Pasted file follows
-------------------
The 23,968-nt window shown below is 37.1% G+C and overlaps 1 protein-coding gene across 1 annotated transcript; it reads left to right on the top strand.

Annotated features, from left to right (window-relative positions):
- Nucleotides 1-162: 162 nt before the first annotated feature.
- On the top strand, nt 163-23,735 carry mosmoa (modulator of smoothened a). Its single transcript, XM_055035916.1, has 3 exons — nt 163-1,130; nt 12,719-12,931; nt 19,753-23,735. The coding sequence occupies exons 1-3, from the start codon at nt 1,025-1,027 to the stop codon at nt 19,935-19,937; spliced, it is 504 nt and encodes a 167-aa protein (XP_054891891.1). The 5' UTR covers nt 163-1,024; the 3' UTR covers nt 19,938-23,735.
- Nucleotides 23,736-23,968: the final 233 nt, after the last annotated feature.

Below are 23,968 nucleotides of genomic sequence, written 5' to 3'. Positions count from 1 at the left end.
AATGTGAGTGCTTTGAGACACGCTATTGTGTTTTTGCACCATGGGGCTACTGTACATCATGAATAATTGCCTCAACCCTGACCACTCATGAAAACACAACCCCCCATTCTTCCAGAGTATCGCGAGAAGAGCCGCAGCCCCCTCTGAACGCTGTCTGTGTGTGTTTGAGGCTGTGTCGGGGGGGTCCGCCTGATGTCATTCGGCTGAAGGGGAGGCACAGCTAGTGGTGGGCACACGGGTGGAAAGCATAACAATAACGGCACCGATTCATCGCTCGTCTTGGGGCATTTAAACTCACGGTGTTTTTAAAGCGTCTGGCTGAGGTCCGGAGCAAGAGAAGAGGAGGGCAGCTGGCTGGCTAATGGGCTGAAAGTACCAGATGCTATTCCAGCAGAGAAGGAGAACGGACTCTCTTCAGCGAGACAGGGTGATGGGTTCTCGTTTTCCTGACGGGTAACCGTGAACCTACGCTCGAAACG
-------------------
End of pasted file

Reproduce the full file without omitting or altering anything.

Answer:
The 23,968-nt window shown below is 37.1% G+C and overlaps 1 protein-coding gene across 1 annotated transcript; it reads left to right on the top strand.

Annotated features, from left to right (window-relative positions):
- Nucleotides 1-162: 162 nt before the first annotated feature.
- On the top strand, nt 163-23,735 carry mosmoa (modulator of smoothened a). Its single transcript, XM_055035916.1, has 3 exons — nt 163-1,130; nt 12,719-12,931; nt 19,753-23,735. The coding sequence occupies exons 1-3, from the start codon at nt 1,025-1,027 to the stop codon at nt 19,935-19,937; spliced, it is 504 nt and encodes a 167-aa protein (XP_054891891.1). The 5' UTR covers nt 163-1,024; the 3' UTR covers nt 19,938-23,735.
- Nucleotides 23,736-23,968: the final 233 nt, after the last annotated feature.

Below are 23,968 nucleotides of genomic sequence, written 5' to 3'. Positions count from 1 at the left end.
AATGTGAGTGCTTTGAGACACGCTATTGTGTTTTTGCACCATGGGGCTACTGTACATCATGAATAATTGCCTCAACCCTGACCACTCATGAAAACACAACCCCCCATTCTTCCAGAGTATCGCGAGAAGAGCCGCAGCCCCCTCTGAACGCTGTCTGTGTGTGTTTGAGGCTGTGTCGGGGGGGTCCGCCTGATGTCATTCGGCTGAAGGGGAGGCACAGCTAGTGGTGGGCACACGGGTGGAAAGCATAACAATAACGGCACCGATTCATCGCTCGTCTTGGGGCATTTAAACTCACGGTGTTTTTAAAGCGTCTGGCTGAGGTCCGGAGCAAGAGAAGAGGAGGGCAGCTGGCTGGCTAATGGGCTGAAAGTACCAGATGCTATTCCAGCAGAGAAGGAGAACGGACTCTCTTCAGCGAGACAGGGTGATGGGTTCTCGTTTTCCTGACGGGTAACCGTGAACCTACGCTCGAAACG